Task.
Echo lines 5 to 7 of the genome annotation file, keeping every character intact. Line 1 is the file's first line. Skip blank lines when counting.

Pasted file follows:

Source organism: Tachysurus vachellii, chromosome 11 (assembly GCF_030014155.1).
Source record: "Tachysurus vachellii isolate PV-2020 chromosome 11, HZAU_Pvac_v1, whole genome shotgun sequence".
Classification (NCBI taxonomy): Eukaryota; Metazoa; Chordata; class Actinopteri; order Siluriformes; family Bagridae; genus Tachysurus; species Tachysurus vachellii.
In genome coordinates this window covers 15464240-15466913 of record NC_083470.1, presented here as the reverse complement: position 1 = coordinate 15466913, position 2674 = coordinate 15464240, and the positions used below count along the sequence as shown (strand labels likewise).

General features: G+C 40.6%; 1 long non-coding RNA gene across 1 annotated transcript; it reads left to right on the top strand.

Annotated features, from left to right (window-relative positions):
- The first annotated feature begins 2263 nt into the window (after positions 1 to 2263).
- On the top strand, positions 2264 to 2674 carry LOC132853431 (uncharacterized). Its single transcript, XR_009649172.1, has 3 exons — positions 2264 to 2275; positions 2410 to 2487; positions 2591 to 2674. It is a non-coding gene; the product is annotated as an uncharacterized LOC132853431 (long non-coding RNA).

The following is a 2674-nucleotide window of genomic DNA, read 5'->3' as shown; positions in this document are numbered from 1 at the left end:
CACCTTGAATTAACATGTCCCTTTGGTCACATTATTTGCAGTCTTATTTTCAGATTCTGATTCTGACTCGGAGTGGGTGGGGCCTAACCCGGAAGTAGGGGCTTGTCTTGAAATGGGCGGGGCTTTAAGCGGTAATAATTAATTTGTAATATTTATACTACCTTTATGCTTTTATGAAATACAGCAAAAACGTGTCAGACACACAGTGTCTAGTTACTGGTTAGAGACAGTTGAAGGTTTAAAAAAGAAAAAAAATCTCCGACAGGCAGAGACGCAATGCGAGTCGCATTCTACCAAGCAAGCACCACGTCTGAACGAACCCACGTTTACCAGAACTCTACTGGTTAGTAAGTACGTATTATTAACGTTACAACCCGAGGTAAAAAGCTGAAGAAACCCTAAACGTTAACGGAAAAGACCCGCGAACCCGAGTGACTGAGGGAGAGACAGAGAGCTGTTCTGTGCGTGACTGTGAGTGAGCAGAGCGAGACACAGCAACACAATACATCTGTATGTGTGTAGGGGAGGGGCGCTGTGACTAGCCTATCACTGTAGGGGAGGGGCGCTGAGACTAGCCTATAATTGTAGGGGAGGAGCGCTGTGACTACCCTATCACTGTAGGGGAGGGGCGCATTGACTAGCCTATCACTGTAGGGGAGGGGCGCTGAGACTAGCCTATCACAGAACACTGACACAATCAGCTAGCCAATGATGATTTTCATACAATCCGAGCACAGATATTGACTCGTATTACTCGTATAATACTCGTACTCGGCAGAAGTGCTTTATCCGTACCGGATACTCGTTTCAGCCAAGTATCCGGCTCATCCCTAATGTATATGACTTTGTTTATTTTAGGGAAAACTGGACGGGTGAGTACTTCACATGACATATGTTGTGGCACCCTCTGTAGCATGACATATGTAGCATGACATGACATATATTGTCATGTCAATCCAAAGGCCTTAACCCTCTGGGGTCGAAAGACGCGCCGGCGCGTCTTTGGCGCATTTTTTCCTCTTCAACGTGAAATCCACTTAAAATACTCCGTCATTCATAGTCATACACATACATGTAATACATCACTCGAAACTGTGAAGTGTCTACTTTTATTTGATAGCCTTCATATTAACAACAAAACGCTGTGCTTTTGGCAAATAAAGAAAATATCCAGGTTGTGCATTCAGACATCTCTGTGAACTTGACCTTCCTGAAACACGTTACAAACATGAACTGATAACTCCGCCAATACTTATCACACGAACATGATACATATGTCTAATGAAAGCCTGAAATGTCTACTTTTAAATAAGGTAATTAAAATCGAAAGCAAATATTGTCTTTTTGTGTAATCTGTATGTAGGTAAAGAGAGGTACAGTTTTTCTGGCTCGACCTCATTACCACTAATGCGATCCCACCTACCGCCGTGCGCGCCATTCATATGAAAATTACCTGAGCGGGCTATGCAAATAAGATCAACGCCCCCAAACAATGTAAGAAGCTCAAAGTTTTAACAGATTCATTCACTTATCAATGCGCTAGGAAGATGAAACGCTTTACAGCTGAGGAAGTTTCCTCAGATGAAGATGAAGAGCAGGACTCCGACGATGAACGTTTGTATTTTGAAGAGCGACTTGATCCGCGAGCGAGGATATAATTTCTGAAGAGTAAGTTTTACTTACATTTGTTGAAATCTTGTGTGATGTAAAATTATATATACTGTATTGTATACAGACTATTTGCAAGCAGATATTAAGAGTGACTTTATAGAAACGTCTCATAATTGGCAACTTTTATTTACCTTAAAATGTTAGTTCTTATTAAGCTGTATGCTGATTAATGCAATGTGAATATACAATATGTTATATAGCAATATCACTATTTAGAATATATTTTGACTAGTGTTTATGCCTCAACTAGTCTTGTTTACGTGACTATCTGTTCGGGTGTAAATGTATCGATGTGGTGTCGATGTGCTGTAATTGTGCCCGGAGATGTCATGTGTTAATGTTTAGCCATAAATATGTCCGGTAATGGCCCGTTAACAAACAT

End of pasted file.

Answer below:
General features: G+C 40.6%; 1 long non-coding RNA gene across 1 annotated transcript; it reads left to right on the top strand.

Annotated features, from left to right (window-relative positions):
- The first annotated feature begins 2263 nt into the window (after positions 1 to 2263).